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Hoffmann, R. A wiki for the life sciences where authorship matters. Nature Genetics (2008)

Insulin-like growth factors and their receptors in muscle development.

Several proteins involved in IGF action are expressed in C2 cells and their abundance was found to vary as a function of development. IGF-I and II mRNA levels rose 10 and 25-fold, respectively, during differentiation, and were accompanied by an increase in growth factor secretion. The accumulation of IGF-II in conditioned culture medium was much greater than that of IGF-I. There was also an increase in the number of IGF-I receptors and IGF-II/CIMPR on the cell surface during differentiation. The sustained rise in IGF-II/CIMPR expression appeared to be a consequence of a similar increase in its mRNA abundance. The mechanisms responsible for the transient increment in IGF-I receptor number were not assessed, although it is likely that the decline in IGF-I receptor content after 72 hours in differentiation medium was a consequence of down-regulation by the IGF-II that accumulated in the medium (35). In contrast to the 13-fold rise in IGF-II/CIMPR mRNA levels, transcript levels for the CDMPR remained constant during C2 cell development, enzymatic activities of two lysosomal enzymes did not change, and only a small increment was detected at a single time point in the expression of several lysosomal enzyme mRNAs. In addition, during C2 muscle differentiation, a novel IGF binding protein was induced. These results demonstrate modulation of several components of IGF signaling pathways in differentiating myoblasts, and argue for a local role for IGFs in muscle development.[1]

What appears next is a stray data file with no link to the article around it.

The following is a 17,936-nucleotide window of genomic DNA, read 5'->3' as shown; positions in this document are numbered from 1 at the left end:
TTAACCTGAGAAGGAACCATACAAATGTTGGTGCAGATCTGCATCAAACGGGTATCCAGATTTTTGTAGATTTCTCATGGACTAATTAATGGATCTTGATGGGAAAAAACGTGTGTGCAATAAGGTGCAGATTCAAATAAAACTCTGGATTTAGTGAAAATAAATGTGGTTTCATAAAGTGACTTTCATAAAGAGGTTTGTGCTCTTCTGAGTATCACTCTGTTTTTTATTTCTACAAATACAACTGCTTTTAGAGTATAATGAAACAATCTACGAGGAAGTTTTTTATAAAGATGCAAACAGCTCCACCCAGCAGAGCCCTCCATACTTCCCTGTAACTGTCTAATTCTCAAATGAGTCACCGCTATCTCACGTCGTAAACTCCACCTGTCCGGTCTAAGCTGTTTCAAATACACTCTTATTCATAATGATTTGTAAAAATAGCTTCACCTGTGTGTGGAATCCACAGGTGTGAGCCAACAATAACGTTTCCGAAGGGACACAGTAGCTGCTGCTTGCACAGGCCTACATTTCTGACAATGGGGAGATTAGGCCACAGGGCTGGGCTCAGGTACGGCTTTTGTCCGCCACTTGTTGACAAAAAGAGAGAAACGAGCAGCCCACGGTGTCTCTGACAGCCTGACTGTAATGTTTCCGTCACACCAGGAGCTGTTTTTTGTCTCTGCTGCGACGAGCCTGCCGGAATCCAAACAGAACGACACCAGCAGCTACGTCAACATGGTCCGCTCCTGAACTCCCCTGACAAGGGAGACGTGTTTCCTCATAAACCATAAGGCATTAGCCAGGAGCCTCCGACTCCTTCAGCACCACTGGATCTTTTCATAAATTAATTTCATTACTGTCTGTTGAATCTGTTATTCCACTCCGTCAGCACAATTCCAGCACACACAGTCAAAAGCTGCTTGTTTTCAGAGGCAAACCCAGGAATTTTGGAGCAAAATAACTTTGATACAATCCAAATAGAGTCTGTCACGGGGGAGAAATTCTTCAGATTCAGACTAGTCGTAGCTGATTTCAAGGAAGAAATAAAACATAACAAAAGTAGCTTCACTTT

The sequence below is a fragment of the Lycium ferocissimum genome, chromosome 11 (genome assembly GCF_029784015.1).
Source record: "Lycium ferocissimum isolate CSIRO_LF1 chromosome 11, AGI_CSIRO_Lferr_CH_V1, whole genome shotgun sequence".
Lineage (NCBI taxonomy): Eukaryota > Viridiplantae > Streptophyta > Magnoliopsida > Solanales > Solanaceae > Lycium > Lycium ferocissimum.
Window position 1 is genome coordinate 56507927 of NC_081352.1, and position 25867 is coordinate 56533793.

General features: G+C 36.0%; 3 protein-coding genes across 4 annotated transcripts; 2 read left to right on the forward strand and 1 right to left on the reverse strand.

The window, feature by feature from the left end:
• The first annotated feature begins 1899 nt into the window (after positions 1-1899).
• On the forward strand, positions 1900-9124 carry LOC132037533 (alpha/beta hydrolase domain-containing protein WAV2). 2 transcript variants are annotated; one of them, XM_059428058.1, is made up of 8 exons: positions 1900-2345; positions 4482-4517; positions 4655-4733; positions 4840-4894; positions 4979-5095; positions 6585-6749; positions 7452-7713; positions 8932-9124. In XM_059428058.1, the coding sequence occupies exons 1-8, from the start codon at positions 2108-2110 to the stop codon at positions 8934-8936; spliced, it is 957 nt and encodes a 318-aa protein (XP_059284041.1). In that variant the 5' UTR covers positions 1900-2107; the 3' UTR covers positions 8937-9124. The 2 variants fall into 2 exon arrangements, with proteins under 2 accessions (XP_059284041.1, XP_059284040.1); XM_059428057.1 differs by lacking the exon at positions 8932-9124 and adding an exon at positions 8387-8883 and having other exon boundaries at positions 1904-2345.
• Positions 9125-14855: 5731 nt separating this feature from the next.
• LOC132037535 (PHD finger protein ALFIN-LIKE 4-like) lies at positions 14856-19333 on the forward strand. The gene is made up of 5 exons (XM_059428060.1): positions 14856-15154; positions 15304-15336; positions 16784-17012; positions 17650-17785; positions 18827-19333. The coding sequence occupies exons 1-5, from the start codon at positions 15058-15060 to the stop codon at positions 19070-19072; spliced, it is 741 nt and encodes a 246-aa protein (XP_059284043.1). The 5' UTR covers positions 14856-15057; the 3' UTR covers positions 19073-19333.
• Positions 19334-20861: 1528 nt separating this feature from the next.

1. Insulin-like growth factors and their receptors in muscle development. Szebenyi, G., Rotwein, P. Adv. Exp. Med. Biol. (1991) [Pubmed]
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